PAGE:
Background: The Early Start Denver Model (ESDM) is an intervention designed for children 12 to 60 months of age with autism spectrum disorder (ASD). A team of trained professionals including therapists, teachers, childcare workers and psychologists deliver this program; parents receive guidance from the therapy team as well. ESDM aims to help children gain social skills and engage in interpersonal relationships. It uses child-directed methods like simultaneous movement, rhythm, and reciprocal behavior.

 

What’s New: On March 28, 2016, the Journal of Autism and Developmental Disorders published a study exploring the effects of ESDM in children of different ages. The researchers administered diagnostic questionnaires to assess verbal and non-verbal communication, as well as ASD severity, in 32 children between 18 and 48 months of age and in 28 children between 48 and 62 months of age. Prior to the questionnaires, the children participated in ESDM for a year. While all participants improved non-verbal communication, the younger group had significantly greater improvement on the verbal diagnostic questionnaire. None of the children reduced their ASD severity scores.

 

Why it’s important: This study supports the basic principal underlying ESDM – that early intervention is most effective, especially in achieving gains in verbal communications. Future studies could compare gains with a control group not receiving ESDM therapy to more thoroughly evaluate program effectiveness.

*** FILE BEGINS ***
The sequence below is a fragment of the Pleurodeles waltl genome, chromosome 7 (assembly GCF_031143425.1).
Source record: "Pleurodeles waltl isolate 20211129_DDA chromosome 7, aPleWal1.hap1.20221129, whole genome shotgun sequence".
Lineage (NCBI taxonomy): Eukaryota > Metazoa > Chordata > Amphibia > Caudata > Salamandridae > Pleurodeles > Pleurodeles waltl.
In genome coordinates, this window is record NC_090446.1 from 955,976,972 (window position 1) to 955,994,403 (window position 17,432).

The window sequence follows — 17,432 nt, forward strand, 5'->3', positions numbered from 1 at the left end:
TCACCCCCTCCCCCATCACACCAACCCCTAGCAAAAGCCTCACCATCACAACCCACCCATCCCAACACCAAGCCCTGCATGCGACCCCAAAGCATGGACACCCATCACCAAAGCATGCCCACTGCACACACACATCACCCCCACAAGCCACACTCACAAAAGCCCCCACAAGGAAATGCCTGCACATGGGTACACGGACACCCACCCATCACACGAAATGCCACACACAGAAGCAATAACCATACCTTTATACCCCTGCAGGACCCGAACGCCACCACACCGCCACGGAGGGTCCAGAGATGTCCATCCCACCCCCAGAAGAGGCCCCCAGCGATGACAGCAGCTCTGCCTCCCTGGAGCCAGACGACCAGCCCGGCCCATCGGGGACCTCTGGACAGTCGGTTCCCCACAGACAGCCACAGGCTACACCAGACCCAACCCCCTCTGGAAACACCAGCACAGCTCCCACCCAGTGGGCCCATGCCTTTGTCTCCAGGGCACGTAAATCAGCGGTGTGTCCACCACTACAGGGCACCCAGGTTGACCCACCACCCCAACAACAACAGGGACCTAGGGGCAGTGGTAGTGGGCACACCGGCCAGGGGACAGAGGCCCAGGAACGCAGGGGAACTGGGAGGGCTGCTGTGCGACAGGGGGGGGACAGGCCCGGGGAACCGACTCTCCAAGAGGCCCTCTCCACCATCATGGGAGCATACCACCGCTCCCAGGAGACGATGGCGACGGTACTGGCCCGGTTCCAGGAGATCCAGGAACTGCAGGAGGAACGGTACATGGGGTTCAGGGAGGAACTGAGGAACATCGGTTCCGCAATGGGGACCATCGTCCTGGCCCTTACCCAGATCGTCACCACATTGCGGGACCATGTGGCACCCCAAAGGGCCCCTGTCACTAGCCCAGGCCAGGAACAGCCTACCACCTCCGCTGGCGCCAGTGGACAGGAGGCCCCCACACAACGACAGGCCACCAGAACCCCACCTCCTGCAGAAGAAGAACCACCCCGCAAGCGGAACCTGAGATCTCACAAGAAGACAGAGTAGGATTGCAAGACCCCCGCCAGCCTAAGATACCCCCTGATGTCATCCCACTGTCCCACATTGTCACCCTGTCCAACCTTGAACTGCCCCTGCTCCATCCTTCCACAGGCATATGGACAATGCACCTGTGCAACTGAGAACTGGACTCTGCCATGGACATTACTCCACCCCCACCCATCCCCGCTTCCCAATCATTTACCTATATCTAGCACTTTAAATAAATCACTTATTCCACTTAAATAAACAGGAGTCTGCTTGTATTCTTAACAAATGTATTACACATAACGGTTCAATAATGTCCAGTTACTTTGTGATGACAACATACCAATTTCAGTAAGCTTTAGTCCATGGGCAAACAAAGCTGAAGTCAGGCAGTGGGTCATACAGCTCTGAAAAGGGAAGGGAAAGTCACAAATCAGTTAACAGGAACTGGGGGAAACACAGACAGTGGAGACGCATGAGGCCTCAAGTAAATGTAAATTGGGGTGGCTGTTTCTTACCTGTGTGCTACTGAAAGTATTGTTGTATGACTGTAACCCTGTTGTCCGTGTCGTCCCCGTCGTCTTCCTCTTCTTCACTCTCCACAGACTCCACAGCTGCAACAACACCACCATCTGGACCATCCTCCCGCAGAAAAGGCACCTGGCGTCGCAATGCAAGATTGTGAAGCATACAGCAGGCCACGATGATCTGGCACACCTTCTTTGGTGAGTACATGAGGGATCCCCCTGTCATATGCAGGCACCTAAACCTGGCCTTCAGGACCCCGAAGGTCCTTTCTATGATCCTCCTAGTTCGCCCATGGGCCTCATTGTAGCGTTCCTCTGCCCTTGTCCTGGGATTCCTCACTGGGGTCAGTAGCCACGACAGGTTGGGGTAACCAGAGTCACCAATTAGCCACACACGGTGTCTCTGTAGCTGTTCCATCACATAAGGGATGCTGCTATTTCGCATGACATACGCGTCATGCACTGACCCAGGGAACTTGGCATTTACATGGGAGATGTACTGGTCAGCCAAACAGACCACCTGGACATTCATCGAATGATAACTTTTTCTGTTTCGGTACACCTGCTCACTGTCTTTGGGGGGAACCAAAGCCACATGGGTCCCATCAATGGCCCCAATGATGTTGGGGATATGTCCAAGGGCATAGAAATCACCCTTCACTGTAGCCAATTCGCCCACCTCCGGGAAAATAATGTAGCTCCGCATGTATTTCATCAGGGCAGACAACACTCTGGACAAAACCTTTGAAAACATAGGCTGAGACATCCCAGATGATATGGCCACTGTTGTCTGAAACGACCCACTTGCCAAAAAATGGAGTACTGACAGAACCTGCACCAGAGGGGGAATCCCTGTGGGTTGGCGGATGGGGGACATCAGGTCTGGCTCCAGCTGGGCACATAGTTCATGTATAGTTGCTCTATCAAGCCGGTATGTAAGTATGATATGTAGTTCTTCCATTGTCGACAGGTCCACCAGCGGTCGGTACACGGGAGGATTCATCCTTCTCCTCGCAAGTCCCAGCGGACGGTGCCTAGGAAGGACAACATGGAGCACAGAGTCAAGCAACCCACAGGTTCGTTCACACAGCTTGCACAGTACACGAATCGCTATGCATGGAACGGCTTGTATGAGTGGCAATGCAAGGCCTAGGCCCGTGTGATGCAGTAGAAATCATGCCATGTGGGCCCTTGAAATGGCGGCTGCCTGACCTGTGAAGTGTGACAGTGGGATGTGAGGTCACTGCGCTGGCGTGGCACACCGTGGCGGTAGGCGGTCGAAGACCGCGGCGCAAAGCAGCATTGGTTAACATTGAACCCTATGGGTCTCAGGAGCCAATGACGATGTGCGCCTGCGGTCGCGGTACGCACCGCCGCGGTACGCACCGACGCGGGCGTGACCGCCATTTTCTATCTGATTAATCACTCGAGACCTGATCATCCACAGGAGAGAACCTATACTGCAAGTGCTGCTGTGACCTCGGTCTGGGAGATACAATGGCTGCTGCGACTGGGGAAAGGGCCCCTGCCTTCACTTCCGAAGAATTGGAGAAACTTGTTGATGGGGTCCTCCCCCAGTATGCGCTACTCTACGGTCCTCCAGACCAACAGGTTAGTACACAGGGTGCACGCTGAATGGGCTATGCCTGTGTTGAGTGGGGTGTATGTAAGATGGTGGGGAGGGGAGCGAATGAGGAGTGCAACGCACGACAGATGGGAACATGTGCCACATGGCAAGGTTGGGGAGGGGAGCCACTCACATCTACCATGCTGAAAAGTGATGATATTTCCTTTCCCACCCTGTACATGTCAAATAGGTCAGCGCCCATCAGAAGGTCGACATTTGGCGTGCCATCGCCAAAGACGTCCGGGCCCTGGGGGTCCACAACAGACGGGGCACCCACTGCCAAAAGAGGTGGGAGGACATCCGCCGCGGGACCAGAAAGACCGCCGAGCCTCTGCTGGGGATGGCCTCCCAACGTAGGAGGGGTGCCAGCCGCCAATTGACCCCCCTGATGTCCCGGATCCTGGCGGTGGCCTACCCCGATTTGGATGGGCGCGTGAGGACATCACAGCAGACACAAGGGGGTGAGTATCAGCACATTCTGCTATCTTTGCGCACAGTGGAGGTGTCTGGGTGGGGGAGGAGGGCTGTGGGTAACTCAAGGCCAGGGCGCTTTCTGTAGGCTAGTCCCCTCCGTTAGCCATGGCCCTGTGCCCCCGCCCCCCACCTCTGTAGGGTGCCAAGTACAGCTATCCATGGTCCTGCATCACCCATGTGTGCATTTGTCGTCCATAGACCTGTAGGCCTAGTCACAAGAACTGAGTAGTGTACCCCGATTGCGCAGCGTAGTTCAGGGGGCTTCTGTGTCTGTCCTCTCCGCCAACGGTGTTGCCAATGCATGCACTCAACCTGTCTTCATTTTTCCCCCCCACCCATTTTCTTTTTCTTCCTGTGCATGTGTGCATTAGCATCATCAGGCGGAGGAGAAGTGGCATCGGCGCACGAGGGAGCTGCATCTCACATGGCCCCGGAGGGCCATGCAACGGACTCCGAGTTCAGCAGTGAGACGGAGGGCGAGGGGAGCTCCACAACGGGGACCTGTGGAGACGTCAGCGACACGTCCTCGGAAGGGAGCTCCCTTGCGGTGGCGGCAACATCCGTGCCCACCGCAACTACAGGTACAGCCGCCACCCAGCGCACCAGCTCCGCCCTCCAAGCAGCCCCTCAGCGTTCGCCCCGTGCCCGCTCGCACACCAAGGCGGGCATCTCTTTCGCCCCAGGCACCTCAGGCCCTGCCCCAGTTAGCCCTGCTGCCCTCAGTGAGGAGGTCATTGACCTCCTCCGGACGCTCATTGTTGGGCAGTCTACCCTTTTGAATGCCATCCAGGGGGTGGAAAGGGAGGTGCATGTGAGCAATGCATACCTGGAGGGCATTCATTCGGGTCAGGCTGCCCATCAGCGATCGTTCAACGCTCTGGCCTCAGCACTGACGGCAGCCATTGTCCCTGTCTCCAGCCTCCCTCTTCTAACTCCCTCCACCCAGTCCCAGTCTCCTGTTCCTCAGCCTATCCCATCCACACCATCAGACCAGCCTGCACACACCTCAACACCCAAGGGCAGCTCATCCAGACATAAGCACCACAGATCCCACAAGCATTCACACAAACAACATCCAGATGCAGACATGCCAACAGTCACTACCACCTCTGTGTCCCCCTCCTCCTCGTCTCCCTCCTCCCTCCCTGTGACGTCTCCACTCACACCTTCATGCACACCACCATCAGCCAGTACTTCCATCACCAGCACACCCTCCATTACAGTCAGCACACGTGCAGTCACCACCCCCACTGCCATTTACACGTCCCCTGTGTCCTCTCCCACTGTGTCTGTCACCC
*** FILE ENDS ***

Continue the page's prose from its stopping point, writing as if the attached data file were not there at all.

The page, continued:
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Cheaper Behavioral Therapy Studied for Low-Income Countries

By Shana R. Spindler, PhD on May 17, 2016
2015_05_17_PASS

 

Background: Children with autism often work with a therapist to improve communication and social skills. Sometimes therapists give parents strategies for interacting with their child. This is the case with the Preschool Autism Communication Trial (PACT).

 

During PACT therapy, professional speech and language therapists teach parents how to adjust their communication and social interactions to the needs of each child. Previous studies have shown an increased cost of therapy with PACT, but no significant difference in overall outcome to warrant the cost. In 2015, a collaboration of researchers in India, Pakistan, and the United Kingdom modified the PACT therapy for children with autism living in low- to middle-income countries.